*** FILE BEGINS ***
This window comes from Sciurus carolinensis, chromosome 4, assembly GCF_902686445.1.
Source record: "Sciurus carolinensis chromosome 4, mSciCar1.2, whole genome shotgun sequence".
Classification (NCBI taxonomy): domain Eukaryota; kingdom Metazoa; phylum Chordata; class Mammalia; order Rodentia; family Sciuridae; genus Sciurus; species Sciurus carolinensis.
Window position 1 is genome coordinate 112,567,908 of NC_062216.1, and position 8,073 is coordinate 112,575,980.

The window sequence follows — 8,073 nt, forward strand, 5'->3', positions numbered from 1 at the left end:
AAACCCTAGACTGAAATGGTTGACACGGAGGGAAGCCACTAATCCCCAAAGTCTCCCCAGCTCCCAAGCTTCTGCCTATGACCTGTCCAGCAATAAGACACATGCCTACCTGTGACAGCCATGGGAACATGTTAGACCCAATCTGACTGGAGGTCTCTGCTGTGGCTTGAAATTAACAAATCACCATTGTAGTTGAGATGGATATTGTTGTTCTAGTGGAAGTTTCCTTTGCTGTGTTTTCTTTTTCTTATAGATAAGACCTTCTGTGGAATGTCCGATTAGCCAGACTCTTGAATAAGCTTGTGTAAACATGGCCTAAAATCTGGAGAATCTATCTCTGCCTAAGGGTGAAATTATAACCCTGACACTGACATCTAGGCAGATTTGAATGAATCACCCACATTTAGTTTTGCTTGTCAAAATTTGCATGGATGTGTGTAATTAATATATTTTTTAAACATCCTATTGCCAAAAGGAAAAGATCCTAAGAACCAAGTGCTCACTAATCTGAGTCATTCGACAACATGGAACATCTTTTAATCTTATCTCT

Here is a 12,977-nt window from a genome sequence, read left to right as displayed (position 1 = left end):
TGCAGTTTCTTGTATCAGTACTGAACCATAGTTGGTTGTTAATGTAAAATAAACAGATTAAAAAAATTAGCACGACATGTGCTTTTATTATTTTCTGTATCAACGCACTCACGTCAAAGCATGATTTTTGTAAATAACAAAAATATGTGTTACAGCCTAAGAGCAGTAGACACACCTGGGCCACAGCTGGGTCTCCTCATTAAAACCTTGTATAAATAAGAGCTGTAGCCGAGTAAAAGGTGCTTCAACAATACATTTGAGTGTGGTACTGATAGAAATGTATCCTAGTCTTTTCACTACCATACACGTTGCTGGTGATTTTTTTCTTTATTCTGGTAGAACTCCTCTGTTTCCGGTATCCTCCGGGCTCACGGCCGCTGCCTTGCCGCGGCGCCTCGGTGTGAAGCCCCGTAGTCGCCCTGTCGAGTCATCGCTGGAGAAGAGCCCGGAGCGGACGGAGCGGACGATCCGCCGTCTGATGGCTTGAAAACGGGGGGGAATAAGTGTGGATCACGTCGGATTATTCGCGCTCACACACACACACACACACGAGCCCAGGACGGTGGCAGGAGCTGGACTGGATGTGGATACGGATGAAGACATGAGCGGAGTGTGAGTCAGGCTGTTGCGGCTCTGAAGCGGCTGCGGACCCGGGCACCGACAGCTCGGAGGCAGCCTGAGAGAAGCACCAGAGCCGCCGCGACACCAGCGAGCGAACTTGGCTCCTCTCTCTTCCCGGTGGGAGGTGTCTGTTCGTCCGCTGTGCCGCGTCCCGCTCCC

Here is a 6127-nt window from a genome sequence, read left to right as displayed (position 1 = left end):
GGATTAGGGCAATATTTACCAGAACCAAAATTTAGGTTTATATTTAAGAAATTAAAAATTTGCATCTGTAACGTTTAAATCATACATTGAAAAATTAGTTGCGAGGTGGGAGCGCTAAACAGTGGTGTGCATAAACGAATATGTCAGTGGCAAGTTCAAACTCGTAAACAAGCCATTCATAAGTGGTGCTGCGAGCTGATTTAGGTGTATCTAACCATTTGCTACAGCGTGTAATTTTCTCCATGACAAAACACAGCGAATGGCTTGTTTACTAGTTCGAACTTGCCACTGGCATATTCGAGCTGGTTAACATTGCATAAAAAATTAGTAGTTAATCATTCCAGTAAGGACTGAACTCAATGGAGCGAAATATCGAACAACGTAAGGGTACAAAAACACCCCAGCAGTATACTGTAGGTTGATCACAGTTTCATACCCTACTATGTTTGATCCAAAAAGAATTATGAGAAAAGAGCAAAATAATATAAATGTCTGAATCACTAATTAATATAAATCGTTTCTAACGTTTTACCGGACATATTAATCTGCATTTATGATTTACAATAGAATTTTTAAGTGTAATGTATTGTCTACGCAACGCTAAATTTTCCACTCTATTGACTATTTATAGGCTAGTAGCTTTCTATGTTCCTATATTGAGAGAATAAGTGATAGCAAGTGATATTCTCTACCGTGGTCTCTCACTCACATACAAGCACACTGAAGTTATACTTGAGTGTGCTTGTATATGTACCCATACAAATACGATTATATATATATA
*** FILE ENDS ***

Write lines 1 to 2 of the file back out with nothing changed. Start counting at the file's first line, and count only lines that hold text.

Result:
This window comes from Sciurus carolinensis, chromosome 4, assembly GCF_902686445.1.
Source record: "Sciurus carolinensis chromosome 4, mSciCar1.2, whole genome shotgun sequence".